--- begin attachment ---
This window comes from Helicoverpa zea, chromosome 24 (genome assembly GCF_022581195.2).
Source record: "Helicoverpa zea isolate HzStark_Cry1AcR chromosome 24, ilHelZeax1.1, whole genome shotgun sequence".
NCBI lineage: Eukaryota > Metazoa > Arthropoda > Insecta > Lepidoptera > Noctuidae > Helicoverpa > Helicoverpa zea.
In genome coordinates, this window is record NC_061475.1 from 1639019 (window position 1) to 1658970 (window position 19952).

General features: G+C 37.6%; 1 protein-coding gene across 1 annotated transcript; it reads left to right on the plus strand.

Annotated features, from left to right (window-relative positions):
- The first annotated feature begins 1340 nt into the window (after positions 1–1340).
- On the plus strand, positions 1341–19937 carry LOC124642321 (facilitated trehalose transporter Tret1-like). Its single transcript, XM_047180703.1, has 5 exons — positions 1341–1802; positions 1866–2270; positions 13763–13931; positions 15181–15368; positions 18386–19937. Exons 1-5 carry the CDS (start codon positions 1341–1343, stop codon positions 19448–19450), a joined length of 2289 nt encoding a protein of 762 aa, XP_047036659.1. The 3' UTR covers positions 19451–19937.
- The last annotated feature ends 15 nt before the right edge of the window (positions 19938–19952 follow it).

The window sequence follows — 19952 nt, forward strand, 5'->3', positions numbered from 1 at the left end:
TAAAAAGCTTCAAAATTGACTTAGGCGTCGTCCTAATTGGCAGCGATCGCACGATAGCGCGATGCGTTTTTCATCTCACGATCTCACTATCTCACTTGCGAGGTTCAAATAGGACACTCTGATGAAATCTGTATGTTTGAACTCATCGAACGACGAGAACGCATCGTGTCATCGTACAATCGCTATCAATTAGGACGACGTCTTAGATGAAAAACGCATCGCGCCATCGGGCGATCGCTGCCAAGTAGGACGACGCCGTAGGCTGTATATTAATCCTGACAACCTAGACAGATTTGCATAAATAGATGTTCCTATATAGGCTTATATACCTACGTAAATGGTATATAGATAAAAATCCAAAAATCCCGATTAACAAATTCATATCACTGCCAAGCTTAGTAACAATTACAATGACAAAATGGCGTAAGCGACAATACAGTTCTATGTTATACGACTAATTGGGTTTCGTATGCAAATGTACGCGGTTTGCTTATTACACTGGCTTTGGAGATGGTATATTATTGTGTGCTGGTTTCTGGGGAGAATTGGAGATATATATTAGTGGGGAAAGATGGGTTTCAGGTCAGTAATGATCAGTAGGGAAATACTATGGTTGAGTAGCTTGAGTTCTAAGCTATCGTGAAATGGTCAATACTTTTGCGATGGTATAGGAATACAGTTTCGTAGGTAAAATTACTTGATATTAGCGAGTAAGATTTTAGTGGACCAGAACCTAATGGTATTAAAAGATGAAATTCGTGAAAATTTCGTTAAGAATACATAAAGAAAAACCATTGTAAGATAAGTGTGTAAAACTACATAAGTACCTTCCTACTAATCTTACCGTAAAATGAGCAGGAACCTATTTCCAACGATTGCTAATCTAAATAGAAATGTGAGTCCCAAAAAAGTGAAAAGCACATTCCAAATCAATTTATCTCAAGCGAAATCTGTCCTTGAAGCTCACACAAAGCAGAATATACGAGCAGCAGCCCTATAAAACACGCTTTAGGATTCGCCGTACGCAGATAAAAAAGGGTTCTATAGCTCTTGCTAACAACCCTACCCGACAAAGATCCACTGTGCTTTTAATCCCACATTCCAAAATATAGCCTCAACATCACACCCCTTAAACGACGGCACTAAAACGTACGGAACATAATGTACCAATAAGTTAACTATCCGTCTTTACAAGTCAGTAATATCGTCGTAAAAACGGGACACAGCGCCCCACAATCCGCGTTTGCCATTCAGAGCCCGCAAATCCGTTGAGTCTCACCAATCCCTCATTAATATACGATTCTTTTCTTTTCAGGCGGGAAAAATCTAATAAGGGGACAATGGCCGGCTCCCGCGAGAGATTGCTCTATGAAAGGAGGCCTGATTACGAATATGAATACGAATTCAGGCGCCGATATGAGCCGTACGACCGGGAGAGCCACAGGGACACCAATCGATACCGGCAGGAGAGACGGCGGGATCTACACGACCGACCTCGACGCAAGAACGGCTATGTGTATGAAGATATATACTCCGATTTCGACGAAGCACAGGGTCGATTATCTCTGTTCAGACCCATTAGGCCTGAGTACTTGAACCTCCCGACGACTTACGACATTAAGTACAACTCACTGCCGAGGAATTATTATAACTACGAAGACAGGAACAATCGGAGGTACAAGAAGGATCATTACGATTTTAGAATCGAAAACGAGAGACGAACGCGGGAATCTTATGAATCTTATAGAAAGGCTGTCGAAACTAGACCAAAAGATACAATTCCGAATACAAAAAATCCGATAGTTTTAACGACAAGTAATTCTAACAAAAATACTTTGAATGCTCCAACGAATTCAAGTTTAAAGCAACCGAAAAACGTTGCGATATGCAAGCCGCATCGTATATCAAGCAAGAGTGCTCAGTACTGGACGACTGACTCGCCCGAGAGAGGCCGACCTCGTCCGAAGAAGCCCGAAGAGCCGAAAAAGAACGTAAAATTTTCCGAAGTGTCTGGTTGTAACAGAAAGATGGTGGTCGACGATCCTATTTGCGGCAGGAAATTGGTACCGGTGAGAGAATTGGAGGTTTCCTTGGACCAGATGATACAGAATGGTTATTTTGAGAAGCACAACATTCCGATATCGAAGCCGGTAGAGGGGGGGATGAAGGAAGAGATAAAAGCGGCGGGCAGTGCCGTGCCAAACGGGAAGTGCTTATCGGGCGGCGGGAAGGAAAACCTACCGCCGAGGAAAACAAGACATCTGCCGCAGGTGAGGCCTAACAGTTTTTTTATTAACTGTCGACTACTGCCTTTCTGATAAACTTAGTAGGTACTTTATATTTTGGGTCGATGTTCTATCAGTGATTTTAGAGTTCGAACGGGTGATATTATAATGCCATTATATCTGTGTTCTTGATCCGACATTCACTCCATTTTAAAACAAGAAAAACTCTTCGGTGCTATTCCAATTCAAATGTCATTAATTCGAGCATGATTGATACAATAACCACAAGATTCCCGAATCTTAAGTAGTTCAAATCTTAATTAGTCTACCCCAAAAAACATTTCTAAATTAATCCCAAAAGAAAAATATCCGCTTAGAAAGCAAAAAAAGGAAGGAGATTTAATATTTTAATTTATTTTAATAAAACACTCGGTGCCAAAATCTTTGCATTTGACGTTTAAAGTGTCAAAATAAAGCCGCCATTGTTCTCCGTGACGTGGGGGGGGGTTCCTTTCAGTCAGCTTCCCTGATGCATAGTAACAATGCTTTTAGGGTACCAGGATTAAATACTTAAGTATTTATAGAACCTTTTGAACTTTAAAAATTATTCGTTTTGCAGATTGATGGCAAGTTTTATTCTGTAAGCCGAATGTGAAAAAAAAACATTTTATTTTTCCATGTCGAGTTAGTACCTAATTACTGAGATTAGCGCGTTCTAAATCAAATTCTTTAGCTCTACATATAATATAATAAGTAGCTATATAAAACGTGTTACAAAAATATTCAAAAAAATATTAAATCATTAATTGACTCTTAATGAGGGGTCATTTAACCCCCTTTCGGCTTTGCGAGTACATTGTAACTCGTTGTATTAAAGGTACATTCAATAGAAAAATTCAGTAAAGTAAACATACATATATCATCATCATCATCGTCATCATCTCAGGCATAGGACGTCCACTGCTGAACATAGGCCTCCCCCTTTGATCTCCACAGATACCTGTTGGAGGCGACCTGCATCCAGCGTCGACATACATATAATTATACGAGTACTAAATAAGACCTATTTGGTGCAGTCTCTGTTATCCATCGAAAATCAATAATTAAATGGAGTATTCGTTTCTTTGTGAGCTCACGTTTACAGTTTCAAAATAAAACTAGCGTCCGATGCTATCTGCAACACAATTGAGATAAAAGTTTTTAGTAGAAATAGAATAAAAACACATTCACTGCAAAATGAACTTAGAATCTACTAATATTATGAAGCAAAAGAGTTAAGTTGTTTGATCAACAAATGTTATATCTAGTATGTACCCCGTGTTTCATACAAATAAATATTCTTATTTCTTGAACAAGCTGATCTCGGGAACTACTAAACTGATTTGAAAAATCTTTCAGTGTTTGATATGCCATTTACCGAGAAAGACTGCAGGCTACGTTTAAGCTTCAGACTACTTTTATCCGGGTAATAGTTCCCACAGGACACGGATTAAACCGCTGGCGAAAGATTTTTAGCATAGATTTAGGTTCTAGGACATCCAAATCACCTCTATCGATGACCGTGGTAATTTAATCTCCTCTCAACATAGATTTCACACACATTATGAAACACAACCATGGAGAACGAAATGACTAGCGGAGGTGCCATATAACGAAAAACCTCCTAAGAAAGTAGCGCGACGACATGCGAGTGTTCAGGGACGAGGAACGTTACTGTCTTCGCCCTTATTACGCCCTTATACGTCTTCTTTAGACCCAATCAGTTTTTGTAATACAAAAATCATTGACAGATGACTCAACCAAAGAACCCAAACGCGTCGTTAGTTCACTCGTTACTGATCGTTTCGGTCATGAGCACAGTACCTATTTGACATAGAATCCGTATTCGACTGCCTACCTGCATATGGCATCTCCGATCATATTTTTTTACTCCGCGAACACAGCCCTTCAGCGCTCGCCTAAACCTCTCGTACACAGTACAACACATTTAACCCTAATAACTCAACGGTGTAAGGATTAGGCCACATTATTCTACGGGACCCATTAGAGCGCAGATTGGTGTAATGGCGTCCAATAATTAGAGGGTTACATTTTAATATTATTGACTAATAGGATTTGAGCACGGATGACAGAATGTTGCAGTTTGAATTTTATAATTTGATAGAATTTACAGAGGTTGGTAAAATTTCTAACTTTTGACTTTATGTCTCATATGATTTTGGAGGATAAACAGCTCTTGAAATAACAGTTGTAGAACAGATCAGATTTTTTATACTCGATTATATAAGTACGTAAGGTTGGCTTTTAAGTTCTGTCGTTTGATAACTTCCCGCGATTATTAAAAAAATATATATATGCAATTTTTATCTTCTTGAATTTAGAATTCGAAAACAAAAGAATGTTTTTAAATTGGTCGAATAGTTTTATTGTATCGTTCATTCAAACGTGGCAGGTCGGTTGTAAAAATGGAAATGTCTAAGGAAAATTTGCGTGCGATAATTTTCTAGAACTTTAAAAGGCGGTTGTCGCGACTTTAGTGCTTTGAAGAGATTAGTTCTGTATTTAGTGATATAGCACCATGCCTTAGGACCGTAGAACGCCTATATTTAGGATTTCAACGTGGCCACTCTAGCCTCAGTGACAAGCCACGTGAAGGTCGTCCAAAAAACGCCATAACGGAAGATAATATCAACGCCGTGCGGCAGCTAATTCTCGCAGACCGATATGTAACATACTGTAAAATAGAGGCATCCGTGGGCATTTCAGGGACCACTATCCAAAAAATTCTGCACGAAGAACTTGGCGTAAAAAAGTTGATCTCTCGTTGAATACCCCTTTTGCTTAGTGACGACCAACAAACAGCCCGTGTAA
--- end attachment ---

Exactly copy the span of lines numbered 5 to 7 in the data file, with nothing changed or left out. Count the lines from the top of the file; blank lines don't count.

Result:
General features: G+C 37.6%; 1 protein-coding gene across 1 annotated transcript; it reads left to right on the plus strand.

Annotated features, from left to right (window-relative positions):
- The first annotated feature begins 1340 nt into the window (after positions 1–1340).